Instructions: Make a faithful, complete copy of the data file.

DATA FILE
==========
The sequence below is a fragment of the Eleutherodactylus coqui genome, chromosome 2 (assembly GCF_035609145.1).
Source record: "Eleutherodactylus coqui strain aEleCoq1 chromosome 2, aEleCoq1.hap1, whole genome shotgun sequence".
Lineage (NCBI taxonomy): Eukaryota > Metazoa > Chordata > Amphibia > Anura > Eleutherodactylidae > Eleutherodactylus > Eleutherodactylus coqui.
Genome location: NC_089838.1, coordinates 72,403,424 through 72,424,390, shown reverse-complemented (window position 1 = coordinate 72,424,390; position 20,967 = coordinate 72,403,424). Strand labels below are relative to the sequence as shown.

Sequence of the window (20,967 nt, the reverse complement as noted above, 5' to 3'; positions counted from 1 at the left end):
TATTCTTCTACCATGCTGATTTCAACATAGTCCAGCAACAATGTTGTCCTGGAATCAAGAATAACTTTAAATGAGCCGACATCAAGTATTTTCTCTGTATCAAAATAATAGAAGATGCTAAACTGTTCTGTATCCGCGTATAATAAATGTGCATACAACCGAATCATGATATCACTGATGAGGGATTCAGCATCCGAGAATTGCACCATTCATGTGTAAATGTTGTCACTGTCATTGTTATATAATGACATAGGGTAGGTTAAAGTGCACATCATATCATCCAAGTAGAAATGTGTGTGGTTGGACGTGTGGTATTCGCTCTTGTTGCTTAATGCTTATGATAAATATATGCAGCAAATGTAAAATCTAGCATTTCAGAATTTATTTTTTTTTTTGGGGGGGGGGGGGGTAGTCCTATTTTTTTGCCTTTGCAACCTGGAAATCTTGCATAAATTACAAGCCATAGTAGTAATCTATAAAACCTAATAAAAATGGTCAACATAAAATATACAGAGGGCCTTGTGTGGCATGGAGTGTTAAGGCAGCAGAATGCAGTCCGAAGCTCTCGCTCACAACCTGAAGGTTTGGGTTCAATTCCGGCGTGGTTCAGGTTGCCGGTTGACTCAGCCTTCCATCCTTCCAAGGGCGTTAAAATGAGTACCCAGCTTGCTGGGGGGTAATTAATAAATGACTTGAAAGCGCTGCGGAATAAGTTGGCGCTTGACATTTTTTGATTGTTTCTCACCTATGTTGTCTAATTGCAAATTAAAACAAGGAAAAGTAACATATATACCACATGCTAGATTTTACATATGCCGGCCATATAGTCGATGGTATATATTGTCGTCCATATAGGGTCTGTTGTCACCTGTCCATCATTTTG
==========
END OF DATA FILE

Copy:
The sequence below is a fragment of the Eleutherodactylus coqui genome, chromosome 2 (assembly GCF_035609145.1).
Source record: "Eleutherodactylus coqui strain aEleCoq1 chromosome 2, aEleCoq1.hap1, whole genome shotgun sequence".
Lineage (NCBI taxonomy): Eukaryota > Metazoa > Chordata > Amphibia > Anura > Eleutherodactylidae > Eleutherodactylus > Eleutherodactylus coqui.
Genome location: NC_089838.1, coordinates 72,403,424 through 72,424,390, shown reverse-complemented (window position 1 = coordinate 72,424,390; position 20,967 = coordinate 72,403,424). Strand labels below are relative to the sequence as shown.

Sequence of the window (20,967 nt, the reverse complement as noted above, 5' to 3'; positions counted from 1 at the left end):
TATTCTTCTACCATGCTGATTTCAACATAGTCCAGCAACAATGTTGTCCTGGAATCAAGAATAACTTTAAATGAGCCGACATCAAGTATTTTCTCTGTATCAAAATAATAGAAGATGCTAAACTGTTCTGTATCCGCGTATAATAAATGTGCATACAACCGAATCATGATATCACTGATGAGGGATTCAGCATCCGAGAATTGCACCATTCATGTGTAAATGTTGTCACTGTCATTGTTATATAATGACATAGGGTAGGTTAAAGTGCACATCATATCATCCAAGTAGAAATGTGTGTGGTTGGACGTGTGGTATTCGCTCTTGTTGCTTAATGCTTATGATAAATATATGCAGCAAATGTAAAATCTAGCATTTCAGAATTTATTTTTTTTTTTGGGGGGGGGGGGGGTAGTCCTATTTTTTTGCCTTTGCAACCTGGAAATCTTGCATAAATTACAAGCCATAGTAGTAATCTATAAAACCTAATAAAAATGGTCAACATAAAATATACAGAGGGCCTTGTGTGGCATGGAGTGTTAAGGCAGCAGAATGCAGTCCGAAGCTCTCGCTCACAACCTGAAGGTTTGGGTTCAATTCCGGCGTGGTTCAGGTTGCCGGTTGACTCAGCCTTCCATCCTTCCAAGGGCGTTAAAATGAGTACCCAGCTTGCTGGGGGGTAATTAATAAATGACTTGAAAGCGCTGCGGAATAAGTTGGCGCTTGACATTTTTTGATTGTTTCTCACCTATGTTGTCTAATTGCAAATTAAAACAAGGAAAAGTAACATATATACCACATGCTAGATTTTACATATGCCGGCCATATAGTCGATGGTATATATTGTCGTCCATATAGGGTCTGTTGTCACCTGTCCATCATTTTG